In an animal model of PTSD, high doses of a cortisol-related substance, corticosterone, prevented negative consequences of stress exposure, including increased startle response and behavioral freezing when exposed to reminders of the stress.
Cortisol is secreted into the blood stream through the adrenal glands, which are active when the body responds to stress. It is known as "the stress hormone" because it is also secreted in higher levels during the body's "fight or flight" response to stress, and is responsible for several stress-related changes in the body.
According to Dr. Hagit Cohen of the Anxiety and Stress Research Unit at the Faculty of Health Sciences, Ben-Gurion University of the Negev, "A single intervention with high-dose corticosterone immediately after exposure to a psychogenic stressor was highly effective in reducing the incidence of PTSD-like behaviors and improved the resilience to subsequent trauma-cue exposure in an innovative controlled prospective animal study."
"Single high-dose corticosteroid treatment may thus be worthy of clinical investigation as a possible avenue for early pharmaco-therapeutic intervention in the acute phase, aimed at prevention of chronic stress-related disorders, such as PTSD," Cohen explains. "In this sense, it brings treatment of PTSD to a new era – an era of secondary prevention, an era of the golden hours."
Resolving the mystery of preeclampsia
21.10.2016 | Universitätsklinikum Magdeburg
New potential cancer treatment using microwaves to target deep tumors
12.10.2016 | University of Texas at Arlington
Researchers from the Institute for Quantum Computing (IQC) at the University of Waterloo led the development of a new extensible wiring technique capable of controlling superconducting quantum bits, representing a significant step towards to the realization of a scalable quantum computer.
"The quantum socket is a wiring method that uses three-dimensional wires based on spring-loaded pins to address individual qubits," said Jeremy Béjanin, a PhD...
In a paper in Scientific Reports, a research team at Worcester Polytechnic Institute describes a novel light-activated phenomenon that could become the basis for applications as diverse as microscopic robotic grippers and more efficient solar cells.
A research team at Worcester Polytechnic Institute (WPI) has developed a revolutionary, light-activated semiconductor nanocomposite material that can be used...
By forcefully embedding two silicon atoms in a diamond matrix, Sandia researchers have demonstrated for the first time on a single chip all the components needed to create a quantum bridge to link quantum computers together.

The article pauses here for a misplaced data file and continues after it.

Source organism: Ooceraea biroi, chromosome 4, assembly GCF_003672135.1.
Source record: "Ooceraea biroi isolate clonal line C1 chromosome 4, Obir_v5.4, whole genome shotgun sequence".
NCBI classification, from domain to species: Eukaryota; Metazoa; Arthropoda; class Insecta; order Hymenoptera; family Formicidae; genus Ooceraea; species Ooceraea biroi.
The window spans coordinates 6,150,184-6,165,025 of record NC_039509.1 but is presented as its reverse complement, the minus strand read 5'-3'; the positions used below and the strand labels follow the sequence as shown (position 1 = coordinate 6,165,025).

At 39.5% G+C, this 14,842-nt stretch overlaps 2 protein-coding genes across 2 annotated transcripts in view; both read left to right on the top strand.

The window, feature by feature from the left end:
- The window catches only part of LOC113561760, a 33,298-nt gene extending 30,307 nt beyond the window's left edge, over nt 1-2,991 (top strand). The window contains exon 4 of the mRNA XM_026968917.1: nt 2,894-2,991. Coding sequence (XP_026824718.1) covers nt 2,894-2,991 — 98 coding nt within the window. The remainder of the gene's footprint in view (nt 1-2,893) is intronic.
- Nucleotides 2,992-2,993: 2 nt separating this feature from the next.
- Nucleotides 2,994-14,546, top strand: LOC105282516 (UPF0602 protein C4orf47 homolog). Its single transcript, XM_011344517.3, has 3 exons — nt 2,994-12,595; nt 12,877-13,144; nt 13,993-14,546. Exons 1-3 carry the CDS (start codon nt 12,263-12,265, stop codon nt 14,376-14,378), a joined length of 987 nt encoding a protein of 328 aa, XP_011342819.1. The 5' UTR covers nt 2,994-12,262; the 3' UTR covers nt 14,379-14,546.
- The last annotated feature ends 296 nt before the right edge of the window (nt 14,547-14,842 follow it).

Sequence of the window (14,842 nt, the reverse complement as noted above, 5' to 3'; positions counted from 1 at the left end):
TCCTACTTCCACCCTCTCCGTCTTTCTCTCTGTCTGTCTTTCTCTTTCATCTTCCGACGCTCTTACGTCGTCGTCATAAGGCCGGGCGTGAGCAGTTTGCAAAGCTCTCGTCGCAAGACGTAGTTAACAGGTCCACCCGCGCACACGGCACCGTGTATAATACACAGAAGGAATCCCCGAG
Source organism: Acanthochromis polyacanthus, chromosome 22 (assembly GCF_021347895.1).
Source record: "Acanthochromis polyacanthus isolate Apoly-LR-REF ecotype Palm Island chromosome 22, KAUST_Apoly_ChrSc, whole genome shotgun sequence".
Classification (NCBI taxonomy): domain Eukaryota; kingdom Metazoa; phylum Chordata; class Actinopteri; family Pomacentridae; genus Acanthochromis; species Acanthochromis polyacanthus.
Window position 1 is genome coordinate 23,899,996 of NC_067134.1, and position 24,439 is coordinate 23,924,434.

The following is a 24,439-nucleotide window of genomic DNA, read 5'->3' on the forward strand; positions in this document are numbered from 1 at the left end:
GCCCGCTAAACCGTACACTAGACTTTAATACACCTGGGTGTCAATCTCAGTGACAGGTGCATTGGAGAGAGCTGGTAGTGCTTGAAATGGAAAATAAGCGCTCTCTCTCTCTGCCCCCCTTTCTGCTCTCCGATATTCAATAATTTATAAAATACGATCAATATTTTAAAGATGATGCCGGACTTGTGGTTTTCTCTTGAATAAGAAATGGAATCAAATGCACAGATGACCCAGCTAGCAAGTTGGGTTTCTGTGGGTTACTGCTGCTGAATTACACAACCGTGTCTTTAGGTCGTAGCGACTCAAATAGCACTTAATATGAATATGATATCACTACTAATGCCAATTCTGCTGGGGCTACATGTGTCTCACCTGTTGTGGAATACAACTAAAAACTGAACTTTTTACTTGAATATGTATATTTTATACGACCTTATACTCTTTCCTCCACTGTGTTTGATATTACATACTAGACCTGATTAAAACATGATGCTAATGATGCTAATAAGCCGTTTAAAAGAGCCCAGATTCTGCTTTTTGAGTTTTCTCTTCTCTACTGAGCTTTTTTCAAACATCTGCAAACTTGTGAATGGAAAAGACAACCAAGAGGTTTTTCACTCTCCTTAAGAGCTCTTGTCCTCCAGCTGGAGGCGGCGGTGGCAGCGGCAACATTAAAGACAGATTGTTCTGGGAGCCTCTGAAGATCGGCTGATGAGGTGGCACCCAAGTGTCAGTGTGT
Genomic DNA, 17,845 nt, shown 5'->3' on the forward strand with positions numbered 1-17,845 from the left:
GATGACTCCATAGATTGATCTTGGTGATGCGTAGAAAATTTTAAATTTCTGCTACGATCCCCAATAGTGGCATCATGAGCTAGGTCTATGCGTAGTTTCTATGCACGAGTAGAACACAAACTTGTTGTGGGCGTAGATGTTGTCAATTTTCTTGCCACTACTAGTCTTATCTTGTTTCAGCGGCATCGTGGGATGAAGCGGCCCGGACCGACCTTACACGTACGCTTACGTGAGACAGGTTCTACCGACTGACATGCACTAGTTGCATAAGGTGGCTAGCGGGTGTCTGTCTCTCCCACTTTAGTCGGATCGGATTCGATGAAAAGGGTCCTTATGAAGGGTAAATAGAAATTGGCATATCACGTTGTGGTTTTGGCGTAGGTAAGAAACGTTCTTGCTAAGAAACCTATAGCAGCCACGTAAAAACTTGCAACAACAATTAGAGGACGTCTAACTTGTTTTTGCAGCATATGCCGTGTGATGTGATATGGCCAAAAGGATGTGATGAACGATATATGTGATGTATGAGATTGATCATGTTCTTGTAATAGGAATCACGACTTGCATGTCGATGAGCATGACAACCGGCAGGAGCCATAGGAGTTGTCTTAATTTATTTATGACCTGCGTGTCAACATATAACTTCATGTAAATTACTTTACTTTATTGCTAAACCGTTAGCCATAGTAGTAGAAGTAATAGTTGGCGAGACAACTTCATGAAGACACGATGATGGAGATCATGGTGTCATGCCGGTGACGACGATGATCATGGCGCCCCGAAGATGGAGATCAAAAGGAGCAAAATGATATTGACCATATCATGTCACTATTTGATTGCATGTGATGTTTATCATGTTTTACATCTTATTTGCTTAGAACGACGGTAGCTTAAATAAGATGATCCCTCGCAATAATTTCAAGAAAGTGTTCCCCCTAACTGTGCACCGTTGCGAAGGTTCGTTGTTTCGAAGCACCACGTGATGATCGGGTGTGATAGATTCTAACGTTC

"People have already built small quantum computers," says Sandia researcher Ryan Camacho. "Maybe the first useful one won't be a single giant quantum computer...
COMPAMED has become the leading international marketplace for suppliers of medical manufacturing. The trade fair, which takes place every November and is co-located to MEDICA in Dusseldorf, has been steadily growing over the past years and shows that medical technology remains a rapidly growing market.
In 2016, the joint pavilion by the IVAM Microtechnology Network, the Product Market “High-tech for Medical Devices”, will be located in Hall 8a again and will...
'Ferroelectric' materials can switch between different states of electrical polarization in response to an external electric field. This flexibility means they show promise for many applications, for example in electronic devices and computer memory. Current ferroelectric materials are highly valued for their thermal and chemical stability and rapid electro-mechanical responses, but creating a material that is scalable down to the tiny sizes needed for technologies like silicon-based semiconductors (Si-based CMOS) has proven challenging.
Now, Hiroshi Funakubo and co-workers at the Tokyo Institute of Technology, in collaboration with researchers across Japan, have conducted experiments to...
14.10.2016 | Event News
14.10.2016 | Event News
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21.10.2016 | Health and Medicine
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21.10.2016 | Materials Sciences